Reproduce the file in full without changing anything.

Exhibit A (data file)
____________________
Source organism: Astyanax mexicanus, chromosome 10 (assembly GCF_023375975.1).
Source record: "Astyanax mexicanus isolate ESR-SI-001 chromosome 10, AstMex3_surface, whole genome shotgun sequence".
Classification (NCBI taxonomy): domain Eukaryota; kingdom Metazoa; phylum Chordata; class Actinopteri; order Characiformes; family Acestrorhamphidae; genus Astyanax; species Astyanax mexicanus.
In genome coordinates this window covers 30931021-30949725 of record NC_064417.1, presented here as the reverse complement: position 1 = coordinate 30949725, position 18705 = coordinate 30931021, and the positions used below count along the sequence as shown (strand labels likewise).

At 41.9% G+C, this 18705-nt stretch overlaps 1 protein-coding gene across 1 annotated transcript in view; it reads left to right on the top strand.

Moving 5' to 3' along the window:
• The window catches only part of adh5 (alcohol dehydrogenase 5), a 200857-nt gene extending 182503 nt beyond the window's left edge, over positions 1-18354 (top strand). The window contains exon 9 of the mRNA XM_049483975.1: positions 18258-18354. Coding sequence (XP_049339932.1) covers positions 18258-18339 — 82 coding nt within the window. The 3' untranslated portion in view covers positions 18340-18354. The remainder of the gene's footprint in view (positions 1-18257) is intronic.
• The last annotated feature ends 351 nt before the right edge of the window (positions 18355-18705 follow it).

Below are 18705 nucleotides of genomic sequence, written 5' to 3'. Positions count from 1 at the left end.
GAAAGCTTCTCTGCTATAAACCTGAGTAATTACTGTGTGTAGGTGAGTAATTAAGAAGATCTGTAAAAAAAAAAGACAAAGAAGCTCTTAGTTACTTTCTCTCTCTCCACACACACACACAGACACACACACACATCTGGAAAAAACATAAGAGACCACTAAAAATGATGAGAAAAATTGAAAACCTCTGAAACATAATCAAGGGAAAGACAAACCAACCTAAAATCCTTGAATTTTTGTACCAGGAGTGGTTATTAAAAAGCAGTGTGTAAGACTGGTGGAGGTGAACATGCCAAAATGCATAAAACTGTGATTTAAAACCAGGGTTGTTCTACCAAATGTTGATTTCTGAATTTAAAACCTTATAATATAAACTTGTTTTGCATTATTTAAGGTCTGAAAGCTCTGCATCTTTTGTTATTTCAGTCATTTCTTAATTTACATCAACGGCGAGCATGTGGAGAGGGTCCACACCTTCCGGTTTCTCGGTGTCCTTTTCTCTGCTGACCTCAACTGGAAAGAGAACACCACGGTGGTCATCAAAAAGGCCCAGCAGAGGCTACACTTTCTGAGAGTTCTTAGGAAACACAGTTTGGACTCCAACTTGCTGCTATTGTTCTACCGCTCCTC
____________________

Source organism: Astyanax mexicanus, chromosome 10 (assembly GCF_023375975.1).
Source record: "Astyanax mexicanus isolate ESR-SI-001 chromosome 10, AstMex3_surface, whole genome shotgun sequence".
Classification (NCBI taxonomy): domain Eukaryota; kingdom Metazoa; phylum Chordata; class Actinopteri; order Characiformes; family Acestrorhamphidae; genus Astyanax; species Astyanax mexicanus.
In genome coordinates this window covers 30931021-30949725 of record NC_064417.1, presented here as the reverse complement: position 1 = coordinate 30949725, position 18705 = coordinate 30931021, and the positions used below count along the sequence as shown (strand labels likewise).

At 41.9% G+C, this 18705-nt stretch overlaps 1 protein-coding gene across 1 annotated transcript in view; it reads left to right on the top strand.

Moving 5' to 3' along the window:
• The window catches only part of adh5 (alcohol dehydrogenase 5), a 200857-nt gene extending 182503 nt beyond the window's left edge, over positions 1-18354 (top strand). The window contains exon 9 of the mRNA XM_049483975.1: positions 18258-18354. Coding sequence (XP_049339932.1) covers positions 18258-18339 — 82 coding nt within the window. The 3' untranslated portion in view covers positions 18340-18354. The remainder of the gene's footprint in view (positions 1-18257) is intronic.
• The last annotated feature ends 351 nt before the right edge of the window (positions 18355-18705 follow it).

Below are 18705 nucleotides of genomic sequence, written 5' to 3'. Positions count from 1 at the left end.
GAAAGCTTCTCTGCTATAAACCTGAGTAATTACTGTGTGTAGGTGAGTAATTAAGAAGATCTGTAAAAAAAAAAGACAAAGAAGCTCTTAGTTACTTTCTCTCTCTCCACACACACACACAGACACACACACACATCTGGAAAAAACATAAGAGACCACTAAAAATGATGAGAAAAATTGAAAACCTCTGAAACATAATCAAGGGAAAGACAAACCAACCTAAAATCCTTGAATTTTTGTACCAGGAGTGGTTATTAAAAAGCAGTGTGTAAGACTGGTGGAGGTGAACATGCCAAAATGCATAAAACTGTGATTTAAAACCAGGGTTGTTCTACCAAATGTTGATTTCTGAATTTAAAACCTTATAATATAAACTTGTTTTGCATTATTTAAGGTCTGAAAGCTCTGCATCTTTTGTTATTTCAGTCATTTCTTAATTTACATCAACGGCGAGCATGTGGAGAGGGTCCACACCTTCCGGTTTCTCGGTGTCCTTTTCTCTGCTGACCTCAACTGGAAAGAGAACACCACGGTGGTCATCAAAAAGGCCCAGCAGAGGCTACACTTTCTGAGAGTTCTTAGGAAACACAGTTTGGACTCCAACTTGCTGCTATTGTTCTACCGCTCCTC